Stanley Cup championship experience is always a valuable asset that's tough to come by. Getting it in someone who will be just 26 when the 2011-12 NHL season starts is even tougher.

The Washington Capitals managed to find both last Friday when they dealt their first-round pick in the 2011 Entry Draft to Chicago for left wing Troy Brouwer. While his total of 76 points over the last two seasons are solid but not overwhelming, Brouwer is likely going to be expected to bring that certain je ne sais quoi that one finds in a Stanley Cup champion.

A versatile part of Chicago's 2010 title run, in which Brouwer was able to play a grinding style both offensively and defensively while shifting between multiple lines, he believes he can provide that missing something that has prevented the Capitals from finally having a postseason breakthrough.

"Washington's got a great team with a lot of potential right now, they just need a little bit of help getting over that playoff bump there," Brouwer said during a conference call with the media Monday. "Sometimes you need a little bit of an outside view just to come in and make sure that guys are doing what they need to do in important games."

Brouwer would know that as well as anyone. Having spent three seasons shuttling between the AHL and a few cups of coffee with the Blackhawks, Brouwer had several years to bond with the top prospects of the Chicago system like Jonathan Toews and Patrick Kane.

As the talented crop of young players began to mature and reach the NHL, the Hawks went from a conference afterthought that had spent the better part of the past decade playing golf in April to postseason contenders that wound up making a surprise run to the 2009 Western Conference Finals before losing ultimately to Detroit. But it wasn't until the Blackhawks added a few veterans with Stanley Cup experience that they finally reached the top of the mountain.

With a ring in his back pocket, it's now Brouwer's turn to pay it forward.

"I'm hoping to bring some experience and some stability in that role," Brouwer said. "When we had [Andrew] Ladd and [John] Madden come in they brought in a calming and a soothing element to our game because we were just a couple of young guys who were just excited to be in the playoffs. They had won Stanley Cups before -- Madden had won two -- and he knows what it takes and he knows how to act in the room and to make sure that the room is calm when it needs to be calm and excited when it needs to be excited."

Brouwer admitted Monday that he was surprised to find himself as a Capital -- despite having heard rumors that he was on the block, he had not heard Washington among the teams interested -- but he gave reporters the full impression that he was ready to perform in a veteran capacity. He suspects that Washington general manager George McPhee feels the same way because, despite his youth and the restricted free agent's unresolved contract situation, in Brouwer's words, "Otherwise they wouldn't be trading a first-round pick for me."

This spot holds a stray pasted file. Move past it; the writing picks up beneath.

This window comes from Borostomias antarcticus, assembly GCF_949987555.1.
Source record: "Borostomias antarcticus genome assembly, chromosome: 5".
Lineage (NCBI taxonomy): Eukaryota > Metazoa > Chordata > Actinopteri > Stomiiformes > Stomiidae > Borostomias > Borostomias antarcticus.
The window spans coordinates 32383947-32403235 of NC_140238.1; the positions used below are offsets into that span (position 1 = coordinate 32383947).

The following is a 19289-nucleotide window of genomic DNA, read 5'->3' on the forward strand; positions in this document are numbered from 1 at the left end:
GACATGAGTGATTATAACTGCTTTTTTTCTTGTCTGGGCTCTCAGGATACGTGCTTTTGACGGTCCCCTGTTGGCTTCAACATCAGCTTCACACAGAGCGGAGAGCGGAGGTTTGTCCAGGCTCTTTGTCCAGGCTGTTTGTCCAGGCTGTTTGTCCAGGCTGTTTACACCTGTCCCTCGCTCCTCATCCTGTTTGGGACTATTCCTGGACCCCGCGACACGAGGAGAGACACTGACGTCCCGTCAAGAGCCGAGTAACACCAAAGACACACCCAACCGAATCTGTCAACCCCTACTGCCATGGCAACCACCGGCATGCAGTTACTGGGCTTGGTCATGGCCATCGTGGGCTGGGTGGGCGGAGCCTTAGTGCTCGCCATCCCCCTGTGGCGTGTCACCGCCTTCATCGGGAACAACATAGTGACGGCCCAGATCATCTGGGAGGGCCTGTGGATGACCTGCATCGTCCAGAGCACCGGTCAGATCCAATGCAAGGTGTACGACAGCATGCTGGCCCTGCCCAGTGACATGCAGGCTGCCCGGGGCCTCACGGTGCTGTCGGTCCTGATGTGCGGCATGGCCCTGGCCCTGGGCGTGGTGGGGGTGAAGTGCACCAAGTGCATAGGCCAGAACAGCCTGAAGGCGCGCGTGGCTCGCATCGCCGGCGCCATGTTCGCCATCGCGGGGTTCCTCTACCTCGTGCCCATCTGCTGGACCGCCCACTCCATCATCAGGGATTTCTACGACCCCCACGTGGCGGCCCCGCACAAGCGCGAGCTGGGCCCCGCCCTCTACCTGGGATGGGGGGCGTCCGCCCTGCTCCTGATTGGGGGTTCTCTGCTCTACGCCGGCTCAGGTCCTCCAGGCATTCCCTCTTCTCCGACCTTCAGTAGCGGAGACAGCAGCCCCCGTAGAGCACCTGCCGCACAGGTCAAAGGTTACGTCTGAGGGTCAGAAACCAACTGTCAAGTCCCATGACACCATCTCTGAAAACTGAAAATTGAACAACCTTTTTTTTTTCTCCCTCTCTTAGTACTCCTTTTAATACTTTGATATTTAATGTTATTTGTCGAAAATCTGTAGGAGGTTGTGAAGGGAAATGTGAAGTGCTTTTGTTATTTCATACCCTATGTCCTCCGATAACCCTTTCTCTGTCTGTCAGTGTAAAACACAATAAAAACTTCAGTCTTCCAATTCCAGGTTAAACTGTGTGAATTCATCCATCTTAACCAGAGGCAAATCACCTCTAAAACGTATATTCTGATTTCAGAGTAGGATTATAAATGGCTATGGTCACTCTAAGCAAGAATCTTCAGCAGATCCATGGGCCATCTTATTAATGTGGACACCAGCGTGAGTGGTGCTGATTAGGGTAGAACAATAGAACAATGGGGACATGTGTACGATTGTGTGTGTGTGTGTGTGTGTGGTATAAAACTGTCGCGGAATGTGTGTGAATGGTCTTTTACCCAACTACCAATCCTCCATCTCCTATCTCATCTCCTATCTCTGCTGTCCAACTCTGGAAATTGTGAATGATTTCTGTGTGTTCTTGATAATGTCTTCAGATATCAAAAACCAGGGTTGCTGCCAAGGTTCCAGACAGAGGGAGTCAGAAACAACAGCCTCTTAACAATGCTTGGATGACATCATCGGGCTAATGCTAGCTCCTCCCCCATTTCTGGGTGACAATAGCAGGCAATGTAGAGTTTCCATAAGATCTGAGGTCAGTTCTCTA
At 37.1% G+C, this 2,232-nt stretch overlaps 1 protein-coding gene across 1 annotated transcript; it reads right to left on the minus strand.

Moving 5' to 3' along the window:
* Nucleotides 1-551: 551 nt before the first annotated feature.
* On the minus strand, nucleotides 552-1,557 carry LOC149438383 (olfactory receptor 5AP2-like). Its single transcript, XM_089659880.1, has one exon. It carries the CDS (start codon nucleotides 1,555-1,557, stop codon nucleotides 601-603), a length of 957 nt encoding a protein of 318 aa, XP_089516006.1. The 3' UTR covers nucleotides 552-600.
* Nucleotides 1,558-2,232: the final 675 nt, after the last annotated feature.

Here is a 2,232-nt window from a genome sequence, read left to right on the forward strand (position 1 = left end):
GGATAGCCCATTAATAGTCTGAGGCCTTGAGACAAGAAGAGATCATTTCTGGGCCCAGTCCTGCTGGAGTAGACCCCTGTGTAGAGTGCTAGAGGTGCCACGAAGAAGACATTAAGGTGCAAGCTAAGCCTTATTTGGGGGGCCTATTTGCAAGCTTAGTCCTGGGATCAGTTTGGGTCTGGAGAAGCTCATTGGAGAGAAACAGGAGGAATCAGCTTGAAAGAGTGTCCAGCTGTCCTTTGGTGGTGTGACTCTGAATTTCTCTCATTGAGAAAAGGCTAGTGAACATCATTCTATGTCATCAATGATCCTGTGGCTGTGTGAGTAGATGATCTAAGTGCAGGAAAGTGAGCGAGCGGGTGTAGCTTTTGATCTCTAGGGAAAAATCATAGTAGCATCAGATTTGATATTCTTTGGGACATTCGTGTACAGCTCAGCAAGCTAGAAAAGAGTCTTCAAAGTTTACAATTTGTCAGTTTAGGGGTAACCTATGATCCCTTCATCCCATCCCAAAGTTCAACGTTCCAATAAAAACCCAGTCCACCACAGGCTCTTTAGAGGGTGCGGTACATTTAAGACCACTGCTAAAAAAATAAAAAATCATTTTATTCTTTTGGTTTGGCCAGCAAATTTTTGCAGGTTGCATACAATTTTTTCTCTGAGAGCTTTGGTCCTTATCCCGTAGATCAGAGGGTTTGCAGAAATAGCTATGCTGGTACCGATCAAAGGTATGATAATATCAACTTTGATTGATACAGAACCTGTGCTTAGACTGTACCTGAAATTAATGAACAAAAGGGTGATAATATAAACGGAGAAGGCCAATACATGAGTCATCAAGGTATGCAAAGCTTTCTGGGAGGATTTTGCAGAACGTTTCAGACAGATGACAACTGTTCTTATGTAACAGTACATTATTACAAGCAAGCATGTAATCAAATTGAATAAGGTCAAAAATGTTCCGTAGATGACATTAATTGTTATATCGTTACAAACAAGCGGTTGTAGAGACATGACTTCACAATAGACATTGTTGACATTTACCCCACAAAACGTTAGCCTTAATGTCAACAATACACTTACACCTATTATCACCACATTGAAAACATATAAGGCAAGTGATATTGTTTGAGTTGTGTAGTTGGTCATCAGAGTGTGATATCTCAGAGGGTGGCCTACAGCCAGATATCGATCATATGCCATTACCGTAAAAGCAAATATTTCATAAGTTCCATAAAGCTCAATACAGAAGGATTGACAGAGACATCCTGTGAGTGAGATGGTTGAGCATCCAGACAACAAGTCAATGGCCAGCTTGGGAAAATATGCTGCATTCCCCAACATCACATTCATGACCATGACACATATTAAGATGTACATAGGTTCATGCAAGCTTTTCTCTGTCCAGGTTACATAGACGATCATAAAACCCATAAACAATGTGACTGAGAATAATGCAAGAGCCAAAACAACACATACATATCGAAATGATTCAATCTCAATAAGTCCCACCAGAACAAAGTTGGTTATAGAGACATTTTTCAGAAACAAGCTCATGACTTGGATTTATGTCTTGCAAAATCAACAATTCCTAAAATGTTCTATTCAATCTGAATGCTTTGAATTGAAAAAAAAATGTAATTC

In addition, having played with two of the League's top young stars over the last few seasons, he is less than intimidated by the prospect of playing alongside the Capitals' two big guns in Alex Ovechkin and Nicklas Backstrom.

"Kane and Toews are both guys that demand the puck all the time," Brouwer said. "They want the puck on their stick. I'm assuming Ovechkin and Backstrom are the exact same type of players who want the puck to make things happen. With the world class skill that those two players have, you're going to give them the puck and they'll be able to give it back to you."

It is worth noting that Brouwer, despite not being the marquee attraction in Chicago the past few seasons, was no spectator on the championship ride in 2010. He tallied 8 points that postseason and showed a knack for performing on the big stage with 2 goals and an assist in a wild Game 1 victory of the 2010 Stanley Cup Final.

Where those Hawks showed the moxie and grit to win it all, these Caps have struggled. Despite bringing home four consecutive Southeast Division titles, the Caps have yet to get as far as the conference finals. The year Brouwer and the Blackhawks cracked open champagne, Washington suffered a stunning seven-game first-round loss to Montreal despite a 121-point season that gave the Caps their first ever Presidents' Trophy.

Washington has made similar moves to try and provide the veteran experience necessary for a deep playoff run, such as this past season's trade deadline acquisition of center Jason Arnott, but in Brouwer the Caps get a young player whose championship experience is so fresh he may not have had the chance to even polish his ring for the first time yet.

Brouwer's combination of youth and tested postseason ability has him thinking he may finally give the Caps the ingredient they've been missing.

"Anybody will tell you that there's no boundary on leadership age, and whether or not you're wearing a letter on a team that doesn't necessarily mean that you're not a leader," Brouwer said. "They've had a good team for a long time, and they just need to have a lot of good confidence and make sure that they're doing what they need to do to win a Stanley Cup and bring one to Washington."